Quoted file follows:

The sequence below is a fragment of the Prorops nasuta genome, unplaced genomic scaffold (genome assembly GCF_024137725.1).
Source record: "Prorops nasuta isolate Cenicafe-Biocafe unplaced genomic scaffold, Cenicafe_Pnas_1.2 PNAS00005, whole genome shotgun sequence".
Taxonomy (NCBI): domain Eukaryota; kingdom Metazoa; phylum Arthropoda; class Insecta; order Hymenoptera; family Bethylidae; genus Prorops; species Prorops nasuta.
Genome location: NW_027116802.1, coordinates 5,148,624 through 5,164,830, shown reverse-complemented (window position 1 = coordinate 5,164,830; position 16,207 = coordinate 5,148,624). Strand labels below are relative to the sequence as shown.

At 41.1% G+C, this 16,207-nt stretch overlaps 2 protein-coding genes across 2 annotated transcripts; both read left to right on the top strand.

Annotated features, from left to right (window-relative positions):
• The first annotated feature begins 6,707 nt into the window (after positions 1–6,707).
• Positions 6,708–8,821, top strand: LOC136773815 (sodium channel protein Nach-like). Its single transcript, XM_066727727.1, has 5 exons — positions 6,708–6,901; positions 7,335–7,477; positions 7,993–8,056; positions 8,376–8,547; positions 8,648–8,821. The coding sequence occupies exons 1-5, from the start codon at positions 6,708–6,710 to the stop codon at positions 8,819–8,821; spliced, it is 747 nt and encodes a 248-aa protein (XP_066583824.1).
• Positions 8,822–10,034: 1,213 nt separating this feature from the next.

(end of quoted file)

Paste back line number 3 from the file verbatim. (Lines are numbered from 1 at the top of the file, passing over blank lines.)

Taxonomy (NCBI): domain Eukaryota; kingdom Metazoa; phylum Arthropoda; class Insecta; order Hymenoptera; family Bethylidae; genus Prorops; species Prorops nasuta.